Star Wars: Sana Starros #1 Review

Writer: Justina Ireland

Art: Pere Perez

Color Artist: Jay David Ramos

Letterer: VC’s Travis Lanham

Publisher: Marvel

Price: 4.99

Release Date: February 1, 2023

Reviewer: David Dunham

When everything in your life’s going wrong, it’s tempting to go home. That’s what Sana Starros chooses when a perilous heist on an Imperial world fails to deliver on her expectations. Yet despite the beauty of her homeworld, there are signs that this visit with her family will prove less restful than she had hoped. Let’s dive into Star Wars: Sana Starros #1 and see how this first issue shakes out.

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Writer Justina Ireland launches us into this cosmic romp from the very first page and has you chuckling by the second. Her smart, witty banter lightens the tone, yet doesn’t distract from the action as Sana battles Imperial Stormtroopers. Sana’s return to her homeworld brings more exciting action and a comforting reunion with her family. Yet subtle clues hint that the lives of Sana’s family members—her grandmother, aunt, and cousin—are every bit as complicated as her own.

Ireland delivers plenty of dialogue, yet the writing never seems wordy. Not only does she help us understand and empathize with the characters, but we’re falling in love with them as well. When trouble comes—as it always does in the Star Wars universe—we’re instantly rooting for Sana and her family. Hey, I even want to know more about her wrinkled friend Jand, a fellow thief who prizes things Sana readily dismisses.


The size of letterer Travis Lanham’s uppercase font never taxes the eyes. His restrained use of bold letters helps us hear the character’s intonations. Colorful sound effects enhance the action. Even when they call attention to themselves, they celebrate the action gloriously. The penciling and inking of Pere Perez help imbue the comic with the big-screen cosmic scenes the Star Wars films are known for. Characters are drawn believably, and the filled-in backgrounds and excellent use of shadows give this book a cinematic look. Even on the rare instances that a panel focuses solely on a character’s head, the background is filled with a texture that reminds us of the film’s lived-in quality.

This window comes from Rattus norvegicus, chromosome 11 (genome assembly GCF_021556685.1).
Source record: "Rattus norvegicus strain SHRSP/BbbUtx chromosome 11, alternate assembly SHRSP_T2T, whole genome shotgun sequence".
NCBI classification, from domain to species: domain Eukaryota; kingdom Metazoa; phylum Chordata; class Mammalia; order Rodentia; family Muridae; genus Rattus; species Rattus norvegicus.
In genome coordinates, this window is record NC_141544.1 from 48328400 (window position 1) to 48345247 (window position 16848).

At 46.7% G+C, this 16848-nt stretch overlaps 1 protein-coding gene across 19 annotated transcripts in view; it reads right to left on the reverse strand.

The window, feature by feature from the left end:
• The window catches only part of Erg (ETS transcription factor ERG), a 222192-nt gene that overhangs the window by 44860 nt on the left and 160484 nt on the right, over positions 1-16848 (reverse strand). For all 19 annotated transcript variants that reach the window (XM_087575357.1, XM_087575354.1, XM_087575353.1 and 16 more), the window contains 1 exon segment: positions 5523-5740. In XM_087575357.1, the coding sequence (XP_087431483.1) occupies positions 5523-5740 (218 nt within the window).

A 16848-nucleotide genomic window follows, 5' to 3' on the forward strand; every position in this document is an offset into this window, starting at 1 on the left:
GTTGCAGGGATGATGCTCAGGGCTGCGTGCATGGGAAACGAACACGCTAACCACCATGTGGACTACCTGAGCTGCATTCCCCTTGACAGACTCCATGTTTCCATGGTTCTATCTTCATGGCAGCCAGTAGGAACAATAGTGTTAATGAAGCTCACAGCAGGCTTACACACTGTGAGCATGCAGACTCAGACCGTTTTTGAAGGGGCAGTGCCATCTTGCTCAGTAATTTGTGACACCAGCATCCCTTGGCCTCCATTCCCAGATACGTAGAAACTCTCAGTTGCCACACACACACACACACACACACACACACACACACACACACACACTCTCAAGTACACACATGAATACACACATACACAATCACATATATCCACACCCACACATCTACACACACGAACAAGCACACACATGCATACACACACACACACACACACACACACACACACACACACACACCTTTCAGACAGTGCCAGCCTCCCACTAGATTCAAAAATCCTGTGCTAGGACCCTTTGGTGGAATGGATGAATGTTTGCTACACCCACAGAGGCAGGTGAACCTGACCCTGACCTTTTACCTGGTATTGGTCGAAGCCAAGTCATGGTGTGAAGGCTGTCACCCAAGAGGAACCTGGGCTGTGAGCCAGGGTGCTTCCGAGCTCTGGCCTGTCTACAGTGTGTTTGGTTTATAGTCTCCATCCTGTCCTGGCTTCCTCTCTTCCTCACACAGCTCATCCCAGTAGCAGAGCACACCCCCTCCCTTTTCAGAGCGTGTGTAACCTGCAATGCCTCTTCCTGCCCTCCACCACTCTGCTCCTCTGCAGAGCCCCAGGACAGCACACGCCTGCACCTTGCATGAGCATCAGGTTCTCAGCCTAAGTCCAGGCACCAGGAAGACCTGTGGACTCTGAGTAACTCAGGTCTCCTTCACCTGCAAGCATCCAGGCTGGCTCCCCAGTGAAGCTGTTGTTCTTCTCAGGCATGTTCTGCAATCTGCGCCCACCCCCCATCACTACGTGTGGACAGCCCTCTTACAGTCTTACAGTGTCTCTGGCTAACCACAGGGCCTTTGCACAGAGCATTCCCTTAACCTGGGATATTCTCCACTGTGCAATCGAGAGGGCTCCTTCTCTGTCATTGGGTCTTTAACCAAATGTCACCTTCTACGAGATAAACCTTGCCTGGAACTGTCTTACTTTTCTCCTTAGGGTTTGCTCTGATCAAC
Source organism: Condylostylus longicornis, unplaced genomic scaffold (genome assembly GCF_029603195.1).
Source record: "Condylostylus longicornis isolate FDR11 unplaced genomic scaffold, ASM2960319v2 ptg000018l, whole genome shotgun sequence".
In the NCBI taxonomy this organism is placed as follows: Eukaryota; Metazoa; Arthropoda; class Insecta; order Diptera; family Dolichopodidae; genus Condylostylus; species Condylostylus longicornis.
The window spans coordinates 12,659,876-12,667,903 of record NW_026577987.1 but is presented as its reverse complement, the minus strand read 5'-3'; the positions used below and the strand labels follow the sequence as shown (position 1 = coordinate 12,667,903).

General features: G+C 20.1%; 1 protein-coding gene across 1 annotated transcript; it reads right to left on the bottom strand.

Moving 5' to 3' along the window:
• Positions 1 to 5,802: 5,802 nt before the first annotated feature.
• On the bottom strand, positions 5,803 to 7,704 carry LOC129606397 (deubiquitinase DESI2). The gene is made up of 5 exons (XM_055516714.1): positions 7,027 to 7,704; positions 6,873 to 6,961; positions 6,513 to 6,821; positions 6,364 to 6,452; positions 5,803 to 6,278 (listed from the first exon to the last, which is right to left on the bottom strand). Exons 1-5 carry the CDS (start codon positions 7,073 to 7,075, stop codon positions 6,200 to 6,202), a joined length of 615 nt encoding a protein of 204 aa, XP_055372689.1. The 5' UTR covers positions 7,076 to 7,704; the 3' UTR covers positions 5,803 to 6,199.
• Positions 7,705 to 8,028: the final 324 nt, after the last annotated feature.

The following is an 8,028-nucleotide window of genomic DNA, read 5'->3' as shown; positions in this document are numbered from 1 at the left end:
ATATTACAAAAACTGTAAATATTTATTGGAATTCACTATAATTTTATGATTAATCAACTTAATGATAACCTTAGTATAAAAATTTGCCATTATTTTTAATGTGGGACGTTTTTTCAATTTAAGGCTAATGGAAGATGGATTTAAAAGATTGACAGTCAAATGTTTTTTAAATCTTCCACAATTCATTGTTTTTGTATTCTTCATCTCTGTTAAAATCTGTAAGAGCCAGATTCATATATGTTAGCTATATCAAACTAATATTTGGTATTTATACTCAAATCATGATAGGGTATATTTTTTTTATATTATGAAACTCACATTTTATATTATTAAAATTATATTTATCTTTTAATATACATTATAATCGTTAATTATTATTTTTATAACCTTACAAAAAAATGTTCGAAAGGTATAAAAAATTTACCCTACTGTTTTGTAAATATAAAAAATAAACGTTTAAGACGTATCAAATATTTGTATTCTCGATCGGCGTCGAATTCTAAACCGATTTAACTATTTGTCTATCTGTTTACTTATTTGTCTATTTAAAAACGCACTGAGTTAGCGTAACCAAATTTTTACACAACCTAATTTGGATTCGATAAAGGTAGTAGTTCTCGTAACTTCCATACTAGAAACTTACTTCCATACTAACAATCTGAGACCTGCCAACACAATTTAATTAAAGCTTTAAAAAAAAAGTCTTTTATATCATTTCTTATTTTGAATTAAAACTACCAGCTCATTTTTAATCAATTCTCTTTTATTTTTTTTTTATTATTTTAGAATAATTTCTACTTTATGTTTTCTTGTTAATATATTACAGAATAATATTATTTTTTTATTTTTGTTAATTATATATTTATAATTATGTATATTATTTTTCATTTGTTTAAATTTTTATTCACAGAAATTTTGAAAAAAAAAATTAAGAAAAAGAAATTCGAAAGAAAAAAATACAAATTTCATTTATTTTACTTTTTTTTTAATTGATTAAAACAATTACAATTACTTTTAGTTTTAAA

When the story moves to Sana’s homeworld, Perez reveals a planet that we want to know more about. His portrayal of Sana’s family home suggests a very unconventional upbringing for Sana, without spelling out exactly why the “home” looks the way it does. Like writer Justina Ireland, Perez’s art makes me want to know more about the everyday lives of this fun and caring family. None of this takes away from the coloring of Jay David Ramos, which is excellent throughout. His soft, rich palette gives this issue a warm, comfortable feeling. Space glows with distant, burning stars, and light sources and directions bring warmth to the characters. Even blaster bursts display color and richness. And when Ireland needs to fortify the action and drama with a little backstory, Ramos imbues those scenes with a softer tonality, while still providing depth and appeal.

Final Thoughts

Star Wars: Sana Starros #1 is not a perfect comic. No matter how well writer Justina Ireland paves the way when Sana gets into trouble, she opts for an over-used plot device to escape and turn the table on her attackers. Secondly, one character also comes off as two-dimensional. Lastly, sound effects such as BAP BAP and PEW PEW struck me as inadequate expressions of blaster fire. Yet these seem minor quibbles for a story filled with a rich cast of characters, exciting action, and jaw-dropping beauty. The way the story opens at the end suggests the infinite possibilities this series could deliver. Star Wars: Sana Starros #1 is a beautiful, heartwarming comic that celebrates diversity and the mythic storytelling of the beloved Star Wars franchise. Don’t miss it!


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